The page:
Friday, January 22, 2021

5 strategies for cultivating hope this year

  The raging coronavirus pandemic, along with political turbulence and uncertainty, have overwhelmed many of us.

  From almost the start of 2020, people have been faced with bleak prospects as illness, death, isolation, and job losses became unwelcome parts of our reality. Many of us watched in horror and despair as insurgents stormed the U.S. Capitol.

  Indeed, all through these times, both the dark and bright sides of human nature were evident as many people engaged in extraordinary compassion and courage when others were committing acts of violence, self-interest, or greed.

Thursday, January 21, 2021

Biden plans to fight climate change in a way no U.S. president has done before

  Joe Biden is preparing to deal with climate change in a way no U.S. president has done before – by mobilizing his entire administration to take on the challenge from every angle in a strategic, integrated way.

  The strategy is evident in the people Biden has chosen for his Cabinet and senior leadership roles: Most have track records for incorporating climate change concerns into a wide range of policies, and they have experience partnering across agencies and levels of government.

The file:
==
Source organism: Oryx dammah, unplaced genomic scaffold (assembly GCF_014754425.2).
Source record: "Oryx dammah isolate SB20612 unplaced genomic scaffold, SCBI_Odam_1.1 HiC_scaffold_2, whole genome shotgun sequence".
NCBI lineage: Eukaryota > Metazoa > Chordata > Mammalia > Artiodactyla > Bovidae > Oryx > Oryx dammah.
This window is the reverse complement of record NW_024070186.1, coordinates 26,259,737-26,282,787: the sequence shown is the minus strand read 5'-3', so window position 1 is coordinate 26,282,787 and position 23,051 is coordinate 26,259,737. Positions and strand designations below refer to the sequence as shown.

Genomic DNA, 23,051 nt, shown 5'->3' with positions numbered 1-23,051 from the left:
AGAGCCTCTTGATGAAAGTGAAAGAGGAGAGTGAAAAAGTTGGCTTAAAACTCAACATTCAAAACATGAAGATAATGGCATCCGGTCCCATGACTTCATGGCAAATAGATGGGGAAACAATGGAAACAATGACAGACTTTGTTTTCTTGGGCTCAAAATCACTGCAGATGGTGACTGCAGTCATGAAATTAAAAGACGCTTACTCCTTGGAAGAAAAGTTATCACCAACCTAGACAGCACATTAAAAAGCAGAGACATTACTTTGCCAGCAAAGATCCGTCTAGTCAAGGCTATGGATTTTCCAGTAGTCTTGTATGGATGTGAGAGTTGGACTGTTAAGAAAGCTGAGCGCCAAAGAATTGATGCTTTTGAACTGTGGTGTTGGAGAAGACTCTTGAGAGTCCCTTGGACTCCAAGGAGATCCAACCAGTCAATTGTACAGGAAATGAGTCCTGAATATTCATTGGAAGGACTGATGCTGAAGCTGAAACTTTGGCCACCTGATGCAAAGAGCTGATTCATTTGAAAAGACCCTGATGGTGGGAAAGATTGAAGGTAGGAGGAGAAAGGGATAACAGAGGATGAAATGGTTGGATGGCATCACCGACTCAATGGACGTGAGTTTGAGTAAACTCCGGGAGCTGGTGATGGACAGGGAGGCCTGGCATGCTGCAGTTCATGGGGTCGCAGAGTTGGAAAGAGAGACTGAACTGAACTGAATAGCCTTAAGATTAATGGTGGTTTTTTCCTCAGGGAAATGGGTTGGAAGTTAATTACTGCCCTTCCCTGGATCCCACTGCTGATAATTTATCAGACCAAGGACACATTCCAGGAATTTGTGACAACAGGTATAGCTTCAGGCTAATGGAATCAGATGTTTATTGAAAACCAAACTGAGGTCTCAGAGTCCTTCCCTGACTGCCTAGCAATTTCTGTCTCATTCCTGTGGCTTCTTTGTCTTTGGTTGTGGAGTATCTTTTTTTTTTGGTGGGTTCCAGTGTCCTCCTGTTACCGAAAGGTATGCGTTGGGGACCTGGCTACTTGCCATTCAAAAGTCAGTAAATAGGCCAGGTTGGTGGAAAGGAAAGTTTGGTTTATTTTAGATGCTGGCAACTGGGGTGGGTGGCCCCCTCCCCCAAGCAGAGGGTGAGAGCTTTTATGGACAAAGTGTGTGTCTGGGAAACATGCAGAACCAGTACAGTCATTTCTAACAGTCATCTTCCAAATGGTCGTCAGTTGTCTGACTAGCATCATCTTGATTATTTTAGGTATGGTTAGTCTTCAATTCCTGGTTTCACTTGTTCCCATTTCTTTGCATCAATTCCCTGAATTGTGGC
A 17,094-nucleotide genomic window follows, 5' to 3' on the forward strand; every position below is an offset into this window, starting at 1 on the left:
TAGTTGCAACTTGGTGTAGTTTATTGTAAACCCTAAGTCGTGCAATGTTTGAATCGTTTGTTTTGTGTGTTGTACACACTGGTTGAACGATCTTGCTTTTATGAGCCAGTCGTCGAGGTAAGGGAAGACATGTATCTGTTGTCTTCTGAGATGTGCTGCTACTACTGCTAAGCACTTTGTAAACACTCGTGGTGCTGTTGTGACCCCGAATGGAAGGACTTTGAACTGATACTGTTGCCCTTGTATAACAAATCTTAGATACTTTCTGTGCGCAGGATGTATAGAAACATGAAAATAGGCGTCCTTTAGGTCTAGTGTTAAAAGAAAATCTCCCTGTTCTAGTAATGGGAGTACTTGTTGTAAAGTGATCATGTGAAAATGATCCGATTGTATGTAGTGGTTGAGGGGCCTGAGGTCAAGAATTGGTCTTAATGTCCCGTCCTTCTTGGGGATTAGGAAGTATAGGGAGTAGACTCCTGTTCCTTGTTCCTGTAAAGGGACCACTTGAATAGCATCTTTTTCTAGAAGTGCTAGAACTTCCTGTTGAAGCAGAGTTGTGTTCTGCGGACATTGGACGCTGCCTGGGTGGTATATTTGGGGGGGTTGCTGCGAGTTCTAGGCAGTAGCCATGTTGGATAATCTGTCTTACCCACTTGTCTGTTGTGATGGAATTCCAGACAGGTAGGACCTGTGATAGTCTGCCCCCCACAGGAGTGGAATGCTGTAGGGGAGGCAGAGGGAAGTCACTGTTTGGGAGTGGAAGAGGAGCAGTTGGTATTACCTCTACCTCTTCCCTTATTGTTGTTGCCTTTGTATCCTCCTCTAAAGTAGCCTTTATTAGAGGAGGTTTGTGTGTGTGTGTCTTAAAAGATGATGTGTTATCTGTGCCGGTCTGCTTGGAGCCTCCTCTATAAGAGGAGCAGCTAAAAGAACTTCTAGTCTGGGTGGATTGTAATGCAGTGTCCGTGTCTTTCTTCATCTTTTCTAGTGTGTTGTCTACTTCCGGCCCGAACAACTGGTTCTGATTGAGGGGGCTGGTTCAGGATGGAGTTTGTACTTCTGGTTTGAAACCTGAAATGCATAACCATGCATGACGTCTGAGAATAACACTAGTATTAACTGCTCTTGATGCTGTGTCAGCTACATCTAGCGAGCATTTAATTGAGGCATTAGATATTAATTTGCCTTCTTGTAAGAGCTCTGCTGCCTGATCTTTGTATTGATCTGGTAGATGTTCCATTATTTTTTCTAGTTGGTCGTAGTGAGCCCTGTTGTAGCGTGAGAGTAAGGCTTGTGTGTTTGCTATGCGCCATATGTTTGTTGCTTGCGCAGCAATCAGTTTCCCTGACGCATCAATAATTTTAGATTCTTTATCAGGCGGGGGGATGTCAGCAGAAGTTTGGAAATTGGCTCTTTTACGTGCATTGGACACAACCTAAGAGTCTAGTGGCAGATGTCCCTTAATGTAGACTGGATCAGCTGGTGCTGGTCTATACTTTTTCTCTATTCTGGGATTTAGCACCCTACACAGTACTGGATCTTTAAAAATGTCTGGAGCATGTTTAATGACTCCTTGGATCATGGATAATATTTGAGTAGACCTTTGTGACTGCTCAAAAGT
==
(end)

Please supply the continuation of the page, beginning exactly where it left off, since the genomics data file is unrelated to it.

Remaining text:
Those skills are crucial because slowing climate change will require a comprehensive and coordinated “all hands on deck” approach.

Wednesday, January 20, 2021

Whether slow or fast, here’s how your metabolism influences how many calories you burn each day

  It’s a common dieter’s lament: “Ugh, my metabolism is so slow, I’m never going to lose any weight.”

  When people talk about a fast or slow metabolism, what they’re really getting at is how many calories their body burns as they go about their day. The idea is that someone with a slow metabolism just won’t use up the same amount of energy to do the same task as does someone with a fast metabolism.

Tuesday, January 19, 2021

How the Biden administration can reduce the political spending of foreign-influenced U.S. corporations

  One of the foundational principles of U.S. democracy is that elections must be decided by Americans. Election law makes it illegal for foreign governments, corporations, or people to spend money to influence U.S. elections, either directly or indirectly. This bedrock principle was established by the nation’s founders, enshrined in the U.S. Constitution, and reaffirmed in federal court. This principle is necessary primarily because foreign entities often have policy and political interests—regarding, for example, taxes, the environment, workers’ rights, or national security—that do not align with the best interests of the United States.